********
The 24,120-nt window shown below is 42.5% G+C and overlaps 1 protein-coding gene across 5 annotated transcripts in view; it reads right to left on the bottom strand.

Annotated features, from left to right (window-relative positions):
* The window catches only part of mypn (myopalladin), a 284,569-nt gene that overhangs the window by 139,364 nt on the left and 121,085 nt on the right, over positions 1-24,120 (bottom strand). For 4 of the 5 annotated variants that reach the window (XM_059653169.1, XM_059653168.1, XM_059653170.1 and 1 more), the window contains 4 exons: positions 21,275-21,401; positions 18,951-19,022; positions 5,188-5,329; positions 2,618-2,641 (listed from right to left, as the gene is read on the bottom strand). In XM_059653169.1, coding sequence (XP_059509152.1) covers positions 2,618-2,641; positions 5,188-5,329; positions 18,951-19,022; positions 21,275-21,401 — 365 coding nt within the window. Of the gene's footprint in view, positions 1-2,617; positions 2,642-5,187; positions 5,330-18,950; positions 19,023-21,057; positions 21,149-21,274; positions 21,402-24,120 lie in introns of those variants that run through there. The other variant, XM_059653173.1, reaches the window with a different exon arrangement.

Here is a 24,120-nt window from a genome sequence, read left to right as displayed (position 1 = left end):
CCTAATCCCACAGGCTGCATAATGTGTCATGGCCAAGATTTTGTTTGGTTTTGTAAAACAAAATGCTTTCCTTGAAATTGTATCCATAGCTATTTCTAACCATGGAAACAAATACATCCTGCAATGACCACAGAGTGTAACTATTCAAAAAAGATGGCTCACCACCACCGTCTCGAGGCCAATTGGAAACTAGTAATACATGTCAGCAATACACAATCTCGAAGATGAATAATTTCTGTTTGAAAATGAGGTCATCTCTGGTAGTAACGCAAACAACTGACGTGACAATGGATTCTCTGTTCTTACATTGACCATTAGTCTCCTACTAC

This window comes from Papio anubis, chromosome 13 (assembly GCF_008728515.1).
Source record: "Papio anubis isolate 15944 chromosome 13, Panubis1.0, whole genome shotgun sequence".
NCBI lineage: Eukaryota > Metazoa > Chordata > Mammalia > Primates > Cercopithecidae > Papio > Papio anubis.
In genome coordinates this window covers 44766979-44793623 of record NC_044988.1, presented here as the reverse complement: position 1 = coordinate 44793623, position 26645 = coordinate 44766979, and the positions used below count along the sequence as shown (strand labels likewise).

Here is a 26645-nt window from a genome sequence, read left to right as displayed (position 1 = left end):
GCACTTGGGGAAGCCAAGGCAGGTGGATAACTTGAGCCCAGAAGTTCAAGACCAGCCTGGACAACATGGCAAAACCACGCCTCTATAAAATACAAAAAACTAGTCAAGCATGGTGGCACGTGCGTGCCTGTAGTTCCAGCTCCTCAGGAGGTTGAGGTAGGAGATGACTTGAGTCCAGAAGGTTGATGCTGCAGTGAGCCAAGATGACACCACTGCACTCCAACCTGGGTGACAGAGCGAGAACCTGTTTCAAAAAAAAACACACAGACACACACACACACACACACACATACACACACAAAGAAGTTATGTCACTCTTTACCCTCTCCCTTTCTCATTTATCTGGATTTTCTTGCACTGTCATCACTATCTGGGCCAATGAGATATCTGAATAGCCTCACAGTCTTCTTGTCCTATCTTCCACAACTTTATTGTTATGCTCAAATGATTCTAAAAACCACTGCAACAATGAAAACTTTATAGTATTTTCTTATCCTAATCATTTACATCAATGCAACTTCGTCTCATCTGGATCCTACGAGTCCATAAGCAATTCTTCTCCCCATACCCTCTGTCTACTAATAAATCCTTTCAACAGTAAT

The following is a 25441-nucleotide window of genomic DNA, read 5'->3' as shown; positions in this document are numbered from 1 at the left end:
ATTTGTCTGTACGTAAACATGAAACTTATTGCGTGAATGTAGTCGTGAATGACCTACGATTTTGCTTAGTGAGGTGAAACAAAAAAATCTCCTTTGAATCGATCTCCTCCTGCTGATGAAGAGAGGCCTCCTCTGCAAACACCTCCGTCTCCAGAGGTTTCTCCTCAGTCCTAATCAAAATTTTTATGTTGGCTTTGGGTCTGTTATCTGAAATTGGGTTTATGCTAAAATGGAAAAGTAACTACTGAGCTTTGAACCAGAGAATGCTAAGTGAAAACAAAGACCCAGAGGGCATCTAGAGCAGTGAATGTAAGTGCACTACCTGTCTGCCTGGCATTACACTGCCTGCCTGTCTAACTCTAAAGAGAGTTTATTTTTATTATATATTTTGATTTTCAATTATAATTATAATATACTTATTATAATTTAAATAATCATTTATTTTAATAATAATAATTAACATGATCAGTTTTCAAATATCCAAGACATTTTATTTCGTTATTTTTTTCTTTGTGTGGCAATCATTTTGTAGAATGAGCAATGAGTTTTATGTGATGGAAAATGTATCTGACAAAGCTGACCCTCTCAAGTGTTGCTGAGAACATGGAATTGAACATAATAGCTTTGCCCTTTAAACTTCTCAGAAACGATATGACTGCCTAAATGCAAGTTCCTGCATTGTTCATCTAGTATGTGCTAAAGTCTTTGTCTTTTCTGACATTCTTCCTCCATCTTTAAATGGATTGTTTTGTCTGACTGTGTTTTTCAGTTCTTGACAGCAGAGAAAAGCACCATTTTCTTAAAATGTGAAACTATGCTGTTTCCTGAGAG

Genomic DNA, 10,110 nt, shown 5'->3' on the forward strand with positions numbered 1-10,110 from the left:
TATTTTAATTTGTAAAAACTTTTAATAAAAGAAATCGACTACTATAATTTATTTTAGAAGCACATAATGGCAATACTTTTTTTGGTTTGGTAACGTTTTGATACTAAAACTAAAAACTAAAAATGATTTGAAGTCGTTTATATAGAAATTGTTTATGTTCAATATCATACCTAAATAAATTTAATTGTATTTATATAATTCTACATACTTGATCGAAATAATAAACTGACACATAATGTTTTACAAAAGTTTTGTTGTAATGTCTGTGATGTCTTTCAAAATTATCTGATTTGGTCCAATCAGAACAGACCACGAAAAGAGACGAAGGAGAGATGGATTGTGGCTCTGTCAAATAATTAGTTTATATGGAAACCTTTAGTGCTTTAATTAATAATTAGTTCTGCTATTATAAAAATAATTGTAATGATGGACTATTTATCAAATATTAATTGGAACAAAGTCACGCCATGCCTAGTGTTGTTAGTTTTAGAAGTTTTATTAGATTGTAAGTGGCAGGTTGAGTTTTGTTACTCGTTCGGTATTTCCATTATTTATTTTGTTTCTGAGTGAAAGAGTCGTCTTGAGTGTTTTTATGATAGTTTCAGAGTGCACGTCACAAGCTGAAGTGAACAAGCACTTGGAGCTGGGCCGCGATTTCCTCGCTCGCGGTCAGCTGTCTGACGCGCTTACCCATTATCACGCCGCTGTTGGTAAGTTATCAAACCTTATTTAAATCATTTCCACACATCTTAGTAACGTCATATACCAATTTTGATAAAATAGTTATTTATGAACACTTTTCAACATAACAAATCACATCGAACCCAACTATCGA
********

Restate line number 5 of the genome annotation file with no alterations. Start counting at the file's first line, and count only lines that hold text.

CCTAATCCCACAGGCTGCATAATGTGTCATGGCCAAGATTTTGTTTGGTTTTGTAAAACAAAATGCTTTCCTTGAAATTGTATCCATAGCTATTTCTAACCATGGAAACAAATACATCCTGCAATGACCACAGAGTGTAACTATTCAAAAAAGATGGCTCACCACCACCGTCTCGAGGCCAATTGGAAACTAGTAATACATGTCAGCAATACACAATCTCGAAGATGAATAATTTCTGTTTGAAAATGAGGTCATCTCTGGTAGTAACGCAAACAACTGACGTGACAATGGATTCTCTGTTCTTACATTGACCATTAGTCTCCTACTAC